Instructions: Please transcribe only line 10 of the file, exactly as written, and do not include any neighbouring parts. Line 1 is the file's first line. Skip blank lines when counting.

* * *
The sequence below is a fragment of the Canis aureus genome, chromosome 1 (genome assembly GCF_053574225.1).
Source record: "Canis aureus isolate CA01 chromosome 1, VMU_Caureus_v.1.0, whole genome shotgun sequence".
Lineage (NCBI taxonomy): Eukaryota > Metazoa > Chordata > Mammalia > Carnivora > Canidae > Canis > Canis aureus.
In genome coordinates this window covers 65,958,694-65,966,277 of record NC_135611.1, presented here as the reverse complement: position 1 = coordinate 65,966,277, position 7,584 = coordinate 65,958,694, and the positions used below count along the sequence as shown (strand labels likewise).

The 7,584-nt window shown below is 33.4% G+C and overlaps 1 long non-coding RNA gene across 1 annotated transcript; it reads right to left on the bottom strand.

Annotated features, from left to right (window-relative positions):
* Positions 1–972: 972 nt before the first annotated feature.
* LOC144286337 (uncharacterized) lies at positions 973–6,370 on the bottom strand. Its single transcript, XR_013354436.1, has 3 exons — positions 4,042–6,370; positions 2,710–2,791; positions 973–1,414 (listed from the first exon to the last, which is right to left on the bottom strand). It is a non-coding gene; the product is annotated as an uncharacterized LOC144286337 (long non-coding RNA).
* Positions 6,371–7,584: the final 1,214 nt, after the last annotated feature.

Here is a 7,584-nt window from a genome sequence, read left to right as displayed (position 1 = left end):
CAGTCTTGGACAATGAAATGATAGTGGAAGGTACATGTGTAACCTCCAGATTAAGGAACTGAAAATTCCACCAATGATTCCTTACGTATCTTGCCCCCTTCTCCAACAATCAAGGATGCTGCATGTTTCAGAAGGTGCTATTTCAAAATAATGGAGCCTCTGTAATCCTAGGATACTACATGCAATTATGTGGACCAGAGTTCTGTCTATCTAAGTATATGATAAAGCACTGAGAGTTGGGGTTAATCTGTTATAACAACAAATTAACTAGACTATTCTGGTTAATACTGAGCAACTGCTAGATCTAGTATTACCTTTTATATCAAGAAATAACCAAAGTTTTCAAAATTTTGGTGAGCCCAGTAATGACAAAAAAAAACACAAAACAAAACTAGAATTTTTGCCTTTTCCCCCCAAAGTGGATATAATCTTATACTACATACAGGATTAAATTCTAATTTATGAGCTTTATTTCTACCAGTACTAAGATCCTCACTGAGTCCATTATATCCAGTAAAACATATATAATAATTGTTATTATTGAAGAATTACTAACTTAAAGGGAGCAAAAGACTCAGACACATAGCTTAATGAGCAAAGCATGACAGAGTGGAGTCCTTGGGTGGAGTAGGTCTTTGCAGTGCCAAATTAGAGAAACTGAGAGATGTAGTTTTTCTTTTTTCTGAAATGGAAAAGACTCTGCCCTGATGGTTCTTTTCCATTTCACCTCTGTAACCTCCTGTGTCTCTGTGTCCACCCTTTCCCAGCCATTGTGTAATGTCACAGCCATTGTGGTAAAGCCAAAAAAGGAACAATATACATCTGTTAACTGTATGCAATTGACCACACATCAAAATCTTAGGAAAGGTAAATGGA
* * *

Here is a 7,584-nt window from a genome sequence, read left to right as displayed (position 1 = left end):